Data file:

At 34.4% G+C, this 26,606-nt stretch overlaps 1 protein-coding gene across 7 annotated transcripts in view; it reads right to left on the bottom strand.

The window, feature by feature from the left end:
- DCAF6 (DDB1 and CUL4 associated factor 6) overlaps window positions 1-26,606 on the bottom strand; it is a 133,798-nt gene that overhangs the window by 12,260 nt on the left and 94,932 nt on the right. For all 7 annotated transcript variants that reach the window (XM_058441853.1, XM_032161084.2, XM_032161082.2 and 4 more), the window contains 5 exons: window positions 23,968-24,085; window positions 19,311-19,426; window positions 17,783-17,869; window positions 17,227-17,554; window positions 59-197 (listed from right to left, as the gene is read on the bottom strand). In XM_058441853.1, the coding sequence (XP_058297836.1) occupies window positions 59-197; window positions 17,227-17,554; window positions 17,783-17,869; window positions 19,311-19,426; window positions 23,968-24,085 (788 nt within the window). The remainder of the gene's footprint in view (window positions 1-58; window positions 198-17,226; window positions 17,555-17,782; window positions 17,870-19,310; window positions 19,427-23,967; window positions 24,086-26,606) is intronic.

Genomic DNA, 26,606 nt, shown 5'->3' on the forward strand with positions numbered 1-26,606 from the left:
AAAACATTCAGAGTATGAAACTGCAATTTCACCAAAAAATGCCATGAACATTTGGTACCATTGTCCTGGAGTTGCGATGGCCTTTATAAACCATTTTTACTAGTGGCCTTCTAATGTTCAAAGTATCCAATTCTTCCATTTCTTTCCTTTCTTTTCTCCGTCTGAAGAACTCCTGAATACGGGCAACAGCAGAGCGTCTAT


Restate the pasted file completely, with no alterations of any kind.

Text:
At 34.4% G+C, this 26,606-nt stretch overlaps 1 protein-coding gene across 7 annotated transcripts in view; it reads right to left on the bottom strand.

The window, feature by feature from the left end:
- DCAF6 (DDB1 and CUL4 associated factor 6) overlaps window positions 1-26,606 on the bottom strand; it is a 133,798-nt gene that overhangs the window by 12,260 nt on the left and 94,932 nt on the right. For all 7 annotated transcript variants that reach the window (XM_058441853.1, XM_032161084.2, XM_032161082.2 and 4 more), the window contains 5 exons: window positions 23,968-24,085; window positions 19,311-19,426; window positions 17,783-17,869; window positions 17,227-17,554; window positions 59-197 (listed from right to left, as the gene is read on the bottom strand). In XM_058441853.1, the coding sequence (XP_058297836.1) occupies window positions 59-197; window positions 17,227-17,554; window positions 17,783-17,869; window positions 19,311-19,426; window positions 23,968-24,085 (788 nt within the window). The remainder of the gene's footprint in view (window positions 1-58; window positions 198-17,226; window positions 17,555-17,782; window positions 17,870-19,310; window positions 19,427-23,967; window positions 24,086-26,606) is intronic.

Genomic DNA, 26,606 nt, shown 5'->3' on the forward strand with positions numbered 1-26,606 from the left:
AAAACATTCAGAGTATGAAACTGCAATTTCACCAAAAAATGCCATGAACATTTGGTACCATTGTCCTGGAGTTGCGATGGCCTTTATAAACCATTTTTACTAGTGGCCTTCTAATGTTCAAAGTATCCAATTCTTCCATTTCTTTCCTTTCTTTTCTCCGTCTGAAGAACTCCTGAATACGGGCAACAGCAGAGCGTCTAT